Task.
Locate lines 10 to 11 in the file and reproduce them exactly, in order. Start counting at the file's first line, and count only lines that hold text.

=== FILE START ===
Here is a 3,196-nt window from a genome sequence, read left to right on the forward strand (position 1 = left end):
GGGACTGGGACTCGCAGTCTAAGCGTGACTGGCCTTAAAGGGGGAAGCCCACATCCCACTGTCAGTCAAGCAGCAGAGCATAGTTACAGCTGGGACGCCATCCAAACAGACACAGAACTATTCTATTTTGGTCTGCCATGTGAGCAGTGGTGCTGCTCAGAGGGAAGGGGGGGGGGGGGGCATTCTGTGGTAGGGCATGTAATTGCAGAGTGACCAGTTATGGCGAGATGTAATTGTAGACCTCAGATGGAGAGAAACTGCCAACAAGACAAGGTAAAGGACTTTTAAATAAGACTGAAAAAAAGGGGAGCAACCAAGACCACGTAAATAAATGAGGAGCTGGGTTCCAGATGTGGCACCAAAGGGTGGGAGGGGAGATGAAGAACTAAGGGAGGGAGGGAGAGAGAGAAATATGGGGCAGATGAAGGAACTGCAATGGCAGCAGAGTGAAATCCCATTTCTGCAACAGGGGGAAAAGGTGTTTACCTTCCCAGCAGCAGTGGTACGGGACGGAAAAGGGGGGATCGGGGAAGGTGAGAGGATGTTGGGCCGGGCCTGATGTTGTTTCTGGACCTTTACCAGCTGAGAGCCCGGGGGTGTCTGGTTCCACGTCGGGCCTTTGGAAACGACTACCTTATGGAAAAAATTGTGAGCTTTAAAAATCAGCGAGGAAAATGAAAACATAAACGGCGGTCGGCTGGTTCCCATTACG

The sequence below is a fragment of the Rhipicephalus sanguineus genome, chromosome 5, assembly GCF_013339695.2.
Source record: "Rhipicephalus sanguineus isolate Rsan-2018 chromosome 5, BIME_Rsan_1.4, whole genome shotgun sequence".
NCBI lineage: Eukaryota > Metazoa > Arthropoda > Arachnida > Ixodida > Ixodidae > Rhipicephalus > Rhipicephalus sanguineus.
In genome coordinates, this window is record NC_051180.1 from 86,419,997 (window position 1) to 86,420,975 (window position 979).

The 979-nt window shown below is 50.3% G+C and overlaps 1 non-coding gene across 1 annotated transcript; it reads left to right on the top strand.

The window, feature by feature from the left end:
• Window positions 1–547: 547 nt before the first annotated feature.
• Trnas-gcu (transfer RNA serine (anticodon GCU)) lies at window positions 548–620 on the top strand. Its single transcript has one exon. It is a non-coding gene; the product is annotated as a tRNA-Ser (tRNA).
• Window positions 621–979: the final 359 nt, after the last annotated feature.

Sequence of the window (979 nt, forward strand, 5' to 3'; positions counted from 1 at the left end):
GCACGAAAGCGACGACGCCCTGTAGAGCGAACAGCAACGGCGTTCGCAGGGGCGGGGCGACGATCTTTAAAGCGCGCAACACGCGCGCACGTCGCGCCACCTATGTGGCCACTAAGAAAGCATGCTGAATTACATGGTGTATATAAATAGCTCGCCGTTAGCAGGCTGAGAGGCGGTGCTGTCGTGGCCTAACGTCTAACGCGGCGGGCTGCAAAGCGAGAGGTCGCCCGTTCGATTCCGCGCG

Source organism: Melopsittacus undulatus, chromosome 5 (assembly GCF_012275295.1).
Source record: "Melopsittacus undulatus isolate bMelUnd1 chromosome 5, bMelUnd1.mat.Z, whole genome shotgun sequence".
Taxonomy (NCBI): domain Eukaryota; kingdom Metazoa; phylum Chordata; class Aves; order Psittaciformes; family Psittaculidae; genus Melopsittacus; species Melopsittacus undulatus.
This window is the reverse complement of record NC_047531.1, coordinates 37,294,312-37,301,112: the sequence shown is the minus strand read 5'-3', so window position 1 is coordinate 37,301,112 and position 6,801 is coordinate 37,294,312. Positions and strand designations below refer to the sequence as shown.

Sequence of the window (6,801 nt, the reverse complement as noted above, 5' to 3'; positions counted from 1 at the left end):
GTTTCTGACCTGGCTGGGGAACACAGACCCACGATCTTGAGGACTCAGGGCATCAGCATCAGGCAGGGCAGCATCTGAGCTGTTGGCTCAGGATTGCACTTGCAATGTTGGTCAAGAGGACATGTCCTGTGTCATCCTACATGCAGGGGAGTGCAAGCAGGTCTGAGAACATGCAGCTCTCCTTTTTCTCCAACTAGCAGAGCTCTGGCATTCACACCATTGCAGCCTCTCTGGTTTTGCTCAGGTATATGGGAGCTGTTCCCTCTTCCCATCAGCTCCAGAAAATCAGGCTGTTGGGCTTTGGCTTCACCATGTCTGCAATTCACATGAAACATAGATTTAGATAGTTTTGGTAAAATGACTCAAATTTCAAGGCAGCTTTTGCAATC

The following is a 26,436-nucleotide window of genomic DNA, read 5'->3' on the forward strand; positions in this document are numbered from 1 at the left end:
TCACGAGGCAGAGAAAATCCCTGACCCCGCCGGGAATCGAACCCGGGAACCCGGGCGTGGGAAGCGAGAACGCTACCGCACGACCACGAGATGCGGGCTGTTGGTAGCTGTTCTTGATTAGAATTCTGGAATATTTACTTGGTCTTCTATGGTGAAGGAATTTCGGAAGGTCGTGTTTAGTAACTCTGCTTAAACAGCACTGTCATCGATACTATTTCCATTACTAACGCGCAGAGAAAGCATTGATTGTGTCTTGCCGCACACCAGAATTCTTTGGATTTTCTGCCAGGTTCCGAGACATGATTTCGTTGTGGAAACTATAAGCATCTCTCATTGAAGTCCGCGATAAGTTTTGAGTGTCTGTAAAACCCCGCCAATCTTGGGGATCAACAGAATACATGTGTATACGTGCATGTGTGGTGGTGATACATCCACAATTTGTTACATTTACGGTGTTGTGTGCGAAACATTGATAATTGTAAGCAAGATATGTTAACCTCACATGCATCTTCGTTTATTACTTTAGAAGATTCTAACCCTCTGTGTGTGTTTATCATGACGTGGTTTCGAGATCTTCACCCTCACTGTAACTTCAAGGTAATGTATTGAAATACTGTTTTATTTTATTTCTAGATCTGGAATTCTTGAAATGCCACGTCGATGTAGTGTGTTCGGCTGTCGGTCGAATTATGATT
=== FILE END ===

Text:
• Trnas-gcu (transfer RNA serine (anticodon GCU)) lies at window positions 548–620 on the top strand. Its single transcript has one exon. It is a non-coding gene; the product is annotated as a tRNA-Ser (tRNA).
• Window positions 621–979: the final 359 nt, after the last annotated feature.